Spurv – Blader som faller til jorden og blir til nye trær (EP) (Fysisk Format/Diger Distribution)

“Blader som faller til jorden og blir til nye trær” is the debut 4-song EP from the Norwegian six-piece, instrumental outfit, Spurv, whose line-up consists of three guitarists, a bass player, a violinist and a cellist.

Comparison to influences ‘Godspeed You! Black Emperor’, ‘Mogwai’ and ‘Explosions in the Sky’ are  inevitable. Their brand of instrumental post-rock isn’t as complex as that of ‘Mogwai’ or ‘Red Sparowes’ nor as cinematic as ‘Godspeed You! Black Emperor’,  and shares more in common with say, ‘Explosions in the Sky’. Another notable characteristic of Spurv’s music is what sounds like an influence of black metal.

Track #1 ‘Store øyne, men uten gevir’ (7:43) begins with a slow, clean-tone, tremolo effected, guitar melody later met by a cello that creeps into the right speaker and later by a reverberated guitar playing a simpler, complimentary melody. Just 90 seconds into the EP things are sonically sublime with the listener drawn into the picture that Spurv has delicately illustrated. Drums enter after two minutes and the guitars switch to distortion creating a black metal-esque landscape with cascades of  cymbals, frantic, tremolo picked guitars and a mood that is well,  funereal.

At the four minute mark , we’re introduced to a new section spearheaded by a rather strange 70’s rock riff; here the emotion loosens up offering the listener some respite. A guitar accentuated by fast, tremolo picking appears from the right speaker making things more consistent with the earlier sections of the song, leading to a build-up reminiscent of ‘Sæglópur’ by Sigur Ros. From 6:15 onwards, we drop to a half-time beat and return to the black metal atmospherics of earlier. This section of the song is particularly effective.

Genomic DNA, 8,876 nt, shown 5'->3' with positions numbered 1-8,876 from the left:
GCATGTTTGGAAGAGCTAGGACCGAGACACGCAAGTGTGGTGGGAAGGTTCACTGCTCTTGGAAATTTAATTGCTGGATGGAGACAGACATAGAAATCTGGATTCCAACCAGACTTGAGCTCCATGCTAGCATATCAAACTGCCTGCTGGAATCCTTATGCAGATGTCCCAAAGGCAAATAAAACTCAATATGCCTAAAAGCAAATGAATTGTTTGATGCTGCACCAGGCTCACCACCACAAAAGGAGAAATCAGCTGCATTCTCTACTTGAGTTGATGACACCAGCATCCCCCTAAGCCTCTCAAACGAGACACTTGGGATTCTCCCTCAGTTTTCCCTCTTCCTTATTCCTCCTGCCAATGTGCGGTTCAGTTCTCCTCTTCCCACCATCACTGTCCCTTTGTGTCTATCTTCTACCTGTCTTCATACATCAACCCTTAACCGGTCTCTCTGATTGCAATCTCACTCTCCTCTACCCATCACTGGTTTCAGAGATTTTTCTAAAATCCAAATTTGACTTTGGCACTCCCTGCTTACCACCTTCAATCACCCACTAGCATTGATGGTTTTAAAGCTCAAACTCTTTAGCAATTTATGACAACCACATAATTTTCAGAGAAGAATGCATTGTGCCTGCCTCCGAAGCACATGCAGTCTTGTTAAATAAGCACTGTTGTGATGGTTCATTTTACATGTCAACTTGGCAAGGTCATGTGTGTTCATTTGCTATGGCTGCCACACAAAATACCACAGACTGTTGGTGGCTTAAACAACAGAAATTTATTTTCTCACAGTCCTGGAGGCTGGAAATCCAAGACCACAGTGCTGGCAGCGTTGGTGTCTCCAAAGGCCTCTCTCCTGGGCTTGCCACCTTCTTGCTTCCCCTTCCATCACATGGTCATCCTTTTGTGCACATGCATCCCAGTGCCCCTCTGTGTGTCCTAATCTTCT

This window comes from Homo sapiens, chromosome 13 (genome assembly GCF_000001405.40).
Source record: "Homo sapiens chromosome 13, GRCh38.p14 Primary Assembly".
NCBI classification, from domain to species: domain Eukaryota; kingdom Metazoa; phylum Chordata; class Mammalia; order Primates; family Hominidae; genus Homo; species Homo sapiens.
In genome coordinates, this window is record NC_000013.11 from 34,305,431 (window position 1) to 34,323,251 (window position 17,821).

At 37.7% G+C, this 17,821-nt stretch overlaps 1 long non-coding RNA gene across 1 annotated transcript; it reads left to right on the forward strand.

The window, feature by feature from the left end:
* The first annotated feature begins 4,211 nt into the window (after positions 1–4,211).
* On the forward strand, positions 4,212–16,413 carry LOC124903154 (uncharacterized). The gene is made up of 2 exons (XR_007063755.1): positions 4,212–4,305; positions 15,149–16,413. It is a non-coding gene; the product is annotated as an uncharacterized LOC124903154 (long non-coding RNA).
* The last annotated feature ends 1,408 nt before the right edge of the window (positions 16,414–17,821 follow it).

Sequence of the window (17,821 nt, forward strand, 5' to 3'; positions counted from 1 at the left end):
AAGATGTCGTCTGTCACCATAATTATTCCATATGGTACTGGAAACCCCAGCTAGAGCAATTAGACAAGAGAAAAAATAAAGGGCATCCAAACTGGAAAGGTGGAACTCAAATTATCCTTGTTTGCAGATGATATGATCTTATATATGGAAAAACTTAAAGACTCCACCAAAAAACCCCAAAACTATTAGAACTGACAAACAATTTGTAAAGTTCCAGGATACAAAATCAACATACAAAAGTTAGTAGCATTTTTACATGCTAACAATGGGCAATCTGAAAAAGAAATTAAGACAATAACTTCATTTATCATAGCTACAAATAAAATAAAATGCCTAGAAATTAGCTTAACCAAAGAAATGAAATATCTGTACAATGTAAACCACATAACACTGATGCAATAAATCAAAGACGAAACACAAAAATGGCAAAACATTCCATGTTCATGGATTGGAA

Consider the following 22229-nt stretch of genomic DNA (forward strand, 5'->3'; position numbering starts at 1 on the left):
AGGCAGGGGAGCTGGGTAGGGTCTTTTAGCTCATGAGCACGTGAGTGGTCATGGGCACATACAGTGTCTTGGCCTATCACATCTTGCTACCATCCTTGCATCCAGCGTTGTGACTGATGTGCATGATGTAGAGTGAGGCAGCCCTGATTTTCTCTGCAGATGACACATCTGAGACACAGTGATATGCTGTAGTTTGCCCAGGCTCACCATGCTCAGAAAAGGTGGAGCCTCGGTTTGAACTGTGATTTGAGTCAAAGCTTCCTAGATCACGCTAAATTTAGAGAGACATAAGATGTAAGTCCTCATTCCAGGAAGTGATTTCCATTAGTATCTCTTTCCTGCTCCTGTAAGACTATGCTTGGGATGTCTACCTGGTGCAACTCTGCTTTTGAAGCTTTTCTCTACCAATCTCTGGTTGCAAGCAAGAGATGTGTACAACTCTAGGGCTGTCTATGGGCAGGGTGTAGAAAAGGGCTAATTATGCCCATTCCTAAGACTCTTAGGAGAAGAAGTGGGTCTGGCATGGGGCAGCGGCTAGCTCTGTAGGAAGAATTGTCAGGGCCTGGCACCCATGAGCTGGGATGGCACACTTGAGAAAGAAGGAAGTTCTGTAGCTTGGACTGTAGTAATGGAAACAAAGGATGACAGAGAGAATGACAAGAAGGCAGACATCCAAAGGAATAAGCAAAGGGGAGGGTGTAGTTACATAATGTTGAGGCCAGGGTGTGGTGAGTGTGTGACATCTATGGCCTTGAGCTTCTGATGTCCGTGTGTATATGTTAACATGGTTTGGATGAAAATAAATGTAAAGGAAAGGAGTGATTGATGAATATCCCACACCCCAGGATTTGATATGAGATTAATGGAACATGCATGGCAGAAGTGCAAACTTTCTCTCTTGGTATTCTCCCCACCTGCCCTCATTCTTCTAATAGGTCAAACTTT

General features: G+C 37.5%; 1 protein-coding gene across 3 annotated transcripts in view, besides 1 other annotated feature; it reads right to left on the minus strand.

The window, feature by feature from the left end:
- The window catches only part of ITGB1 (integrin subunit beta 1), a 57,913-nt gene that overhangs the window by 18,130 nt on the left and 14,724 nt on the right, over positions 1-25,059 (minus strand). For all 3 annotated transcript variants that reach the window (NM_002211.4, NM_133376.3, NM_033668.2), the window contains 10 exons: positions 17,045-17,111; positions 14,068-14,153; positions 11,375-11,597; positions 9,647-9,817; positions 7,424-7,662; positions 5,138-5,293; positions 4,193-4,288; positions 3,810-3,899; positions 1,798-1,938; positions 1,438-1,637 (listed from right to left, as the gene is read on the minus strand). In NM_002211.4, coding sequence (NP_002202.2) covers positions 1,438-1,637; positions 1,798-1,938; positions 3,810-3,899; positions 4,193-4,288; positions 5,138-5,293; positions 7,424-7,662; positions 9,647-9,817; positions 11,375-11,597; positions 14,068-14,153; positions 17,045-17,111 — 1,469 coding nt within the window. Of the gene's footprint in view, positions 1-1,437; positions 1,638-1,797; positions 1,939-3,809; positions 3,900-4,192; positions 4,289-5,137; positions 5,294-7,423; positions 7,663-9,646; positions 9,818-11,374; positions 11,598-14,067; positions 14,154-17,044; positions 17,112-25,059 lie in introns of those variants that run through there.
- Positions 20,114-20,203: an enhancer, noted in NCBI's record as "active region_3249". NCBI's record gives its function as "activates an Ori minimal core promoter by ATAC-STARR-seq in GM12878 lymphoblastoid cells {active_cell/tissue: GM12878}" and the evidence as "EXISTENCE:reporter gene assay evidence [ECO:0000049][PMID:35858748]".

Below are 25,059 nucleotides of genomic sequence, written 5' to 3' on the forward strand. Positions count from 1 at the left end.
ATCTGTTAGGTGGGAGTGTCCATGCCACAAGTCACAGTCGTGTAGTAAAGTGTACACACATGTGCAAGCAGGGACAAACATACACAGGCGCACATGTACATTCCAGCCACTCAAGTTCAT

Although strong overall, the transitions and the different “sections” that make up ‘Store øyne, men uten gevir’ feel a tad pre-meditated and don’t flow as well as they perhaps could. In contrast, ‘Gamle årringer’ (6:27) flows more organically and plays out like a cinematic score. Despite being down-beat and at times even sorrowful due to the melody played by the cello and violin, ‘Gamle årringer’ does offer glimpses of sunshine. Clean, reverberated guitars help to create new soundscapes that would fit well in the film, ‘The Descendants’. Things move along a little more steadily around 3:00 when the guitar notes double and a kick-drum and ride is introduced. The song comes to crescendo at 4:15 during which the strings hit the high mark, guitars squeal and cymbals crash.

Beginning with a riff that sounds deceptively like a rock song looming,  a clean tone guitar melody is introduced and the mood of  ‘Med enormt håp’ (7:45)  changes dramatically (that mood of course being a more bleaker one). Spurv then send wave after wave of guitars characterized again by their frantic picking and here  the band rock harder than elsewhere on the EP. ‘Med enormt håp’, like ‘Gamle årringer’ before it, flows seamlessly allowing the listener to close their eyes and become immersed in the sound.

“Jeg våknet av en gren” (9:00) is the final song on the EP beginning with the sound of bells that fades out leaving a trail of ambience. Violin and cello takes us through the first couple of minutes of the song exhibiting a mournful quality before a clean guitar melody introduces an Arabic tinged melody. Drums are introduced at the five and a half minute mark as are layers of guitars played in their favoured tremolo picking style. While “Jeg våknet av en gren” draws to a close during what starts to feel like an all-too-familiar sullen mood, a great little bass run during the last few minutes add an interesting dimension. The more ambient passages created in this song also hint at an interesting angle that Spurv could explore further in the future.

“Blader som faller til jorden og blir til nye trær” is an extremely solid debut and although it runs the risk a little too bleak at times, the EP is a more than worthy listen for fans of the aforementioned post-rock bands or fans of atmospheric black metal.

“Blader som faller til jorden og blir til nye trær” was released on April 20 and is currently available via iTunes and Spotify but will be re-released on June 29 via Fysisk Format/Diger Distribution.